It’s no real secret that homophobia in professional sports remains an immense hurdle. Now a sports writer for the Chicago Tribune has publicly come out of the closet and put the NFL specifically on blast for what he says is still a culture that demonizes being gay.
In a column titled “NFL still in closet about anti-gay culture,” author Chris Hine discusses his own experience as a gay man working adjacent to the still-homophobic league, as well as recent instances that suggest football is failing to make strides towards acceptance despite an official stance to the contrary.
At the NFL combine a few weeks ago (yes, the same one that saw a defensive lineman slip out of his shorts), Ohio State cornerback Eli Apple was interviewed by the Falcones and the first question was, “Do you like men?”
Hine reveals: “As a 29-year-old gay man, I spent the better part of two decades agonizing over that question and finally, when I was 20, came to accept that the answer was ‘Yes.’ It took another two years before I could tell my family, another year after that before I mustered up the courage to tell my closest friends and, well, six years after that to finally write about it in the Chicago Tribune.”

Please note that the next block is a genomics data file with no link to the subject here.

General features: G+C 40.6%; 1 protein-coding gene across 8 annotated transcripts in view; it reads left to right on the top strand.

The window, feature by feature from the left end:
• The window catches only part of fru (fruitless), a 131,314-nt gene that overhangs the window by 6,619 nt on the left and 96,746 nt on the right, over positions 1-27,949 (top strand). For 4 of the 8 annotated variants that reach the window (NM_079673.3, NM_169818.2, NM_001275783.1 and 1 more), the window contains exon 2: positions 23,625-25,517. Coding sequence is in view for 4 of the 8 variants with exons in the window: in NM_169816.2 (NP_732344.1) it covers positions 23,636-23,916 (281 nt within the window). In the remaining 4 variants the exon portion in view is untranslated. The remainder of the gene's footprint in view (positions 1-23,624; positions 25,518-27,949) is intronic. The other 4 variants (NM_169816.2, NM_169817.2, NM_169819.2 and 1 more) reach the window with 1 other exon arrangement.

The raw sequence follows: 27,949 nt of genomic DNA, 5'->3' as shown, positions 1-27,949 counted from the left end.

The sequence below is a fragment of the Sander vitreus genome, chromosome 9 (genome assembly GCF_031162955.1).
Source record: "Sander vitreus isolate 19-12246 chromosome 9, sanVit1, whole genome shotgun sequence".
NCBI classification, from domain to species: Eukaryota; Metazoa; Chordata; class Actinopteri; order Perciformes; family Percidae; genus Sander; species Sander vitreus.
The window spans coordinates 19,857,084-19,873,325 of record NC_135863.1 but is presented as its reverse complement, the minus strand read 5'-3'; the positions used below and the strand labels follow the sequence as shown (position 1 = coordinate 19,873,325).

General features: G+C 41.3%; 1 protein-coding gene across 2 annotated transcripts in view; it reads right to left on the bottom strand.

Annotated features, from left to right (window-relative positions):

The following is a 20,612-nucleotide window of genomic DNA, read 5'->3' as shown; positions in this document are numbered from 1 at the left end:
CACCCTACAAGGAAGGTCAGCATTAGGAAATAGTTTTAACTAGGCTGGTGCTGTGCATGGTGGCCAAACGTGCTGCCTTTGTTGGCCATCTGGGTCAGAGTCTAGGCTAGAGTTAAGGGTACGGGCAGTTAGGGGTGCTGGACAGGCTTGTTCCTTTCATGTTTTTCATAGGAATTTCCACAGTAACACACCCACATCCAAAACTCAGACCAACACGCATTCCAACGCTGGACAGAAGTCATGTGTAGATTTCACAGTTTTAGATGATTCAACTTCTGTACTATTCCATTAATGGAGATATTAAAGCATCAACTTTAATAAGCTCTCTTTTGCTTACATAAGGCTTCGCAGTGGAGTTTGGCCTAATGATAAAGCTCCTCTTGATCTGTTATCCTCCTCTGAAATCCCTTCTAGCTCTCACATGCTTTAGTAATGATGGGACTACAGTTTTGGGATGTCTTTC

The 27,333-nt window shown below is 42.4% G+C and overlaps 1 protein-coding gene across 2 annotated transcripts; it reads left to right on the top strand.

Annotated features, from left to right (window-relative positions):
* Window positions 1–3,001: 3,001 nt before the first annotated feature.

Apple later explained: “(The assistant) was like, ‘If you’re going to come to Atlanta, sometimes that’s how it is around here, you’re going to have to get used to it.’ ”
If you read between the lines, Manuel is essentially saying, “Hey, if we pick you, you’re going to live in Atlanta and you might be out somewhere and get hit on by a gay guy. You’re OK with that, right? But you’re also not going to go home with him, right?”
Whatever the assistant’s intention, it’s a remarkably awkward and obtuse way to begin a conversation.
It’s also a dangerous line of thinking. It is clear the assistant thinks being gay is a negative thing, something he must guard against, and that associating with gay men is a fact of life in Atlanta, but it is something the assistant is telling players they must deal with, like it’s a burden.
Hine takes it a step further, linking the assistant coach’s insensitivity to younger player’s attitudes, like a group of high school players who recently made headlines after an antigay hazing ritual turned violent.
While the day being gay is treated no differently from being straight may still be a ways off in the NFL and professional sports in general, we commend Hine for taking his own leap of courage to make his voice heard.